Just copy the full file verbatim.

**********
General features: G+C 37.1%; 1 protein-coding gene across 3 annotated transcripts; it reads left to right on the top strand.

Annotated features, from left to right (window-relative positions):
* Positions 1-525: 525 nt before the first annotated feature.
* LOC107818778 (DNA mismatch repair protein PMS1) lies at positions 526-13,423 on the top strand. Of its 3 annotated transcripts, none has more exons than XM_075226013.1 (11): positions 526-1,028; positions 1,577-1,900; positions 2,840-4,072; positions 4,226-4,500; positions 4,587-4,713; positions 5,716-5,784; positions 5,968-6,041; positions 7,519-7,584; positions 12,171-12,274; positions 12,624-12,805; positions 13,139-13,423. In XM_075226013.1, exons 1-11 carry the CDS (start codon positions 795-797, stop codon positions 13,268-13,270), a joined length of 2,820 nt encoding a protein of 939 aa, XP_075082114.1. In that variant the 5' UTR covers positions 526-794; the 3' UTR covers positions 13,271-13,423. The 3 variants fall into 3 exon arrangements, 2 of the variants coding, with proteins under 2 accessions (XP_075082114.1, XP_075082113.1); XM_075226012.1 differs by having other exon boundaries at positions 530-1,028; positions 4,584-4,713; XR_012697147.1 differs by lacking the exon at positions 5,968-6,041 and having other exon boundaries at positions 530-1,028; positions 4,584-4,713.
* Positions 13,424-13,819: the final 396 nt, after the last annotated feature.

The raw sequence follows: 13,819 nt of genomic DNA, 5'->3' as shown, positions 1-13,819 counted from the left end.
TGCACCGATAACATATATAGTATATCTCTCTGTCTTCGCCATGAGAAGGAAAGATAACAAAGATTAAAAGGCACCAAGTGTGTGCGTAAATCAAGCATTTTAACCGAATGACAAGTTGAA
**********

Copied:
General features: G+C 37.1%; 1 protein-coding gene across 3 annotated transcripts; it reads left to right on the top strand.

Annotated features, from left to right (window-relative positions):
* Positions 1-525: 525 nt before the first annotated feature.
* LOC107818778 (DNA mismatch repair protein PMS1) lies at positions 526-13,423 on the top strand. Of its 3 annotated transcripts, none has more exons than XM_075226013.1 (11): positions 526-1,028; positions 1,577-1,900; positions 2,840-4,072; positions 4,226-4,500; positions 4,587-4,713; positions 5,716-5,784; positions 5,968-6,041; positions 7,519-7,584; positions 12,171-12,274; positions 12,624-12,805; positions 13,139-13,423. In XM_075226013.1, exons 1-11 carry the CDS (start codon positions 795-797, stop codon positions 13,268-13,270), a joined length of 2,820 nt encoding a protein of 939 aa, XP_075082114.1. In that variant the 5' UTR covers positions 526-794; the 3' UTR covers positions 13,271-13,423. The 3 variants fall into 3 exon arrangements, 2 of the variants coding, with proteins under 2 accessions (XP_075082114.1, XP_075082113.1); XM_075226012.1 differs by having other exon boundaries at positions 530-1,028; positions 4,584-4,713; XR_012697147.1 differs by lacking the exon at positions 5,968-6,041 and having other exon boundaries at positions 530-1,028; positions 4,584-4,713.
* Positions 13,424-13,819: the final 396 nt, after the last annotated feature.

The raw sequence follows: 13,819 nt of genomic DNA, 5'->3' as shown, positions 1-13,819 counted from the left end.
TGCACCGATAACATATATAGTATATCTCTCTGTCTTCGCCATGAGAAGGAAAGATAACAAAGATTAAAAGGCACCAAGTGTGTGCGTAAATCAAGCATTTTAACCGAATGACAAGTTGAA